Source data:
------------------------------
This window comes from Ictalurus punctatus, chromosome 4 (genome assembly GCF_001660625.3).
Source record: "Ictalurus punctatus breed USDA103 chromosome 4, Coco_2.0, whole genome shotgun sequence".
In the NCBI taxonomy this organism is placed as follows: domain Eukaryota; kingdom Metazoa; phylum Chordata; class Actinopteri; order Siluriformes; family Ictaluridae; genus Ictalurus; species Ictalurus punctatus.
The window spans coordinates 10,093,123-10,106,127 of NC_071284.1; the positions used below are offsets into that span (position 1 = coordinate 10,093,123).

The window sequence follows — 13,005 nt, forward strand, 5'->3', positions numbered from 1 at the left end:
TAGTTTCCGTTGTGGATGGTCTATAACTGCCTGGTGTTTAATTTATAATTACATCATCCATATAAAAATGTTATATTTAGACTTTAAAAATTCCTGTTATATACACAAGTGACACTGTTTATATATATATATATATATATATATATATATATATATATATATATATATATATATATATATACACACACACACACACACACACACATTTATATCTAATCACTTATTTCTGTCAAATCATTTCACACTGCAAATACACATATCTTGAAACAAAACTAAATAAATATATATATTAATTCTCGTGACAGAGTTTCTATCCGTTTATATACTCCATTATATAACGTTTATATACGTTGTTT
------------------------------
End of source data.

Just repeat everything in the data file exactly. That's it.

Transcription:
This window comes from Ictalurus punctatus, chromosome 4 (genome assembly GCF_001660625.3).
Source record: "Ictalurus punctatus breed USDA103 chromosome 4, Coco_2.0, whole genome shotgun sequence".
In the NCBI taxonomy this organism is placed as follows: domain Eukaryota; kingdom Metazoa; phylum Chordata; class Actinopteri; order Siluriformes; family Ictaluridae; genus Ictalurus; species Ictalurus punctatus.
The window spans coordinates 10,093,123-10,106,127 of NC_071284.1; the positions used below are offsets into that span (position 1 = coordinate 10,093,123).

The window sequence follows — 13,005 nt, forward strand, 5'->3', positions numbered from 1 at the left end:
TAGTTTCCGTTGTGGATGGTCTATAACTGCCTGGTGTTTAATTTATAATTACATCATCCATATAAAAATGTTATATTTAGACTTTAAAAATTCCTGTTATATACACAAGTGACACTGTTTATATATATATATATATATATATATATATATATATATATATATATATATATATATATATATACACACACACACACACACACACACATTTATATCTAATCACTTATTTCTGTCAAATCATTTCACACTGCAAATACACATATCTTGAAACAAAACTAAATAAATATATATATTAATTCTCGTGACAGAGTTTCTATCCGTTTATATACTCCATTATATAACGTTTATATACGTTGTTT